VETERAN LAW SCHOOL DEAN PARHAM WILLIAMS NAMED INTERIM DEAN AT LMU-DSOL
December 13, 2012 - Knoxville, Tennessee — Lincoln Memorial University (LMU) President B. James Dawson has announced the appointment of Parham H. Williams, Jr., as interim vice president and dean at the LMU-John J. Duncan School of Law (LMU-DSOL). He will also serve as professor of law.
“It is with great enthusiasm that I welcome Dean Williams to Lincoln Memorial University,” Dawson said. “The Duncan School of Law has a strong academic program of legal education and I am confident that Parham will continue to enhance this program. He will also play the crucial role of guiding LMU-DSOL through American Bar Association accreditation. We could not be in better hands.”
Williams, dean emeritus of Chapman University School of Law and the University of Mississippi School of Law, brings 35 years of law school dean experience to LMU. He served as vice president, dean and chair in law for 10 years at Chapman University and 11 years as vice president, dean and professor of law at Samford University’s Cumberland School of Law. Prior to that, Williams served as School of Law dean and professor of law at the University of Mississippi. After retiring from Chapman University in 2007, he returned to his alma mater from 2007-2008 as visiting professor of law.
A native of Mississippi, Williams earned a bachelor of arts and law degree at the University of Mississippi. In 1965, he received his LL.M. degree from Yale University School of Law. He began his legal career practicing military law as a first lieutenant, JAG, in the United States Air Force. Following his military service, Williams went into private practice for a year before being elected as a district attorney with the Fourth Circuit Court District in the State of Mississippi. He later joined the ranks of academia as an associate professor, professor, associate dean and eventually dean at his alma mater, the University of Mississippi School of Law. Williams’ academic specialties include evidence, criminal procedure, criminal law and professional responsibility.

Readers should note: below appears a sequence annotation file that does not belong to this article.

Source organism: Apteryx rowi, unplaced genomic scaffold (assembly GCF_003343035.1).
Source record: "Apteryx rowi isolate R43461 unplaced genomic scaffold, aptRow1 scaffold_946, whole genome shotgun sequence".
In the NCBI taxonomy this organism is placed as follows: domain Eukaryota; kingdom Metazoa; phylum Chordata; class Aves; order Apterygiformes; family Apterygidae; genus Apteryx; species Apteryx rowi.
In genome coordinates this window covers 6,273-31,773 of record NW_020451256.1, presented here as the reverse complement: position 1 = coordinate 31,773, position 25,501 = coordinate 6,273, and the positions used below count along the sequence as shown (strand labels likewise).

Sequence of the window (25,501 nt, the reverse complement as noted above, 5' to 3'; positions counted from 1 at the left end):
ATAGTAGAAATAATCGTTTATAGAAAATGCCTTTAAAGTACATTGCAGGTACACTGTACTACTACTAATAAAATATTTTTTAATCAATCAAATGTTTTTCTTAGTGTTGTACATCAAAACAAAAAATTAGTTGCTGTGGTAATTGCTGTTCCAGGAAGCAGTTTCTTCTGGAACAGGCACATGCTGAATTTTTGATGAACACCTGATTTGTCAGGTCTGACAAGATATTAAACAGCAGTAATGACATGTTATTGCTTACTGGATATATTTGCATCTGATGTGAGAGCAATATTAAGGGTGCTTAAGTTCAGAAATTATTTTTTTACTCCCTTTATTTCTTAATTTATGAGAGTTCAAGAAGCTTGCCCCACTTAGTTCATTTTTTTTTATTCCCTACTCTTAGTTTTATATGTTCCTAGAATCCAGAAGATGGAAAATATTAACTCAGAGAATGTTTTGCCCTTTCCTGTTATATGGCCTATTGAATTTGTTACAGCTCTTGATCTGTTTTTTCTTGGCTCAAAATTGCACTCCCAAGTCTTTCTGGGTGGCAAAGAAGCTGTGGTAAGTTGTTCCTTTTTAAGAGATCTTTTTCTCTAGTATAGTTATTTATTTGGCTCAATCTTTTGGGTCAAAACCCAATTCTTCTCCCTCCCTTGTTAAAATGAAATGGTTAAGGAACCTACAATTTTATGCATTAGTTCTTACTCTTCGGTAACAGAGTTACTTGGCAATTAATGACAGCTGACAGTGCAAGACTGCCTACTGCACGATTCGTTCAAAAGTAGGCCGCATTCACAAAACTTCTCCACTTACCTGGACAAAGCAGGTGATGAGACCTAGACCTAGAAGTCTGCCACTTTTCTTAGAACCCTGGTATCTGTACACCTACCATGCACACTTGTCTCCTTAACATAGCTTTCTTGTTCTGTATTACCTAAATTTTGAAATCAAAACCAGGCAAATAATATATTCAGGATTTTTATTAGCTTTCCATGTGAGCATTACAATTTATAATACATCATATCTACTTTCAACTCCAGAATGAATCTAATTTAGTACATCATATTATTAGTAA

His extensive experience as dean includes proven success in fund raising, managing faculty and resolving student issues. Additionally he has authored and co-authored many articles in professional journals and publications and presented many lectures and presentations before national, regional or state-level meetings. Williams has also chaired or served on many American Bar Association/AALS Site Inspection Teams.
Williams will begin his tenure at LMU-DSOL immediately. He will be responsible for leading the University through the ABA accreditation process including overseeing the development of the self-study and preparation for the site visit. He will work closely with strategic planning consultant Leary Davis in developing a long-term, sustainable strategic plan for LMU-DSOL. Williams is married to Polly Franklin Williams, Ph.D. The pair has four children and 10 grandchildren.
The Tennessee Board of Law Examiners (TBLE) has granted LMU-DSOL approval through 2017. The TBLE approval allows all the School’s graduates to apply to sit for the Bar Exam in Tennessee. The Doctor of Jurisprudence program at LMU-DSOL has approval from the Commission on Colleges of the Southern Association of Colleges and Schools (SACS).
The Lincoln Memorial University-Duncan School of Law (LMU-DSOL) is located in Knoxville’s Historic Old City Hall Building. LMU-DSOL is an integral part of LMU’s values-based learning community and is dedicated to preparing the next generation of lawyers to provide sound legal service in the often underserved regions of Appalachia and beyond. For more information about LMU-DSOL, call 1-800-325-0900, ext. 5303 or visit us online at www.lmunet.edu/law.
The Dean is fully informed as to the Standards and Rules of Procedure for the Approval of Law Schools by the American Bar Association. The Administration and the Dean are determined to devote all necessary resources and in other respects to take all necessary steps to present a program of legal education that will qualify for approval by the American Bar Association. The Law School makes no representation to any applicant that it will be approved by the American Bar Association prior to the graduation of any matriculating student.
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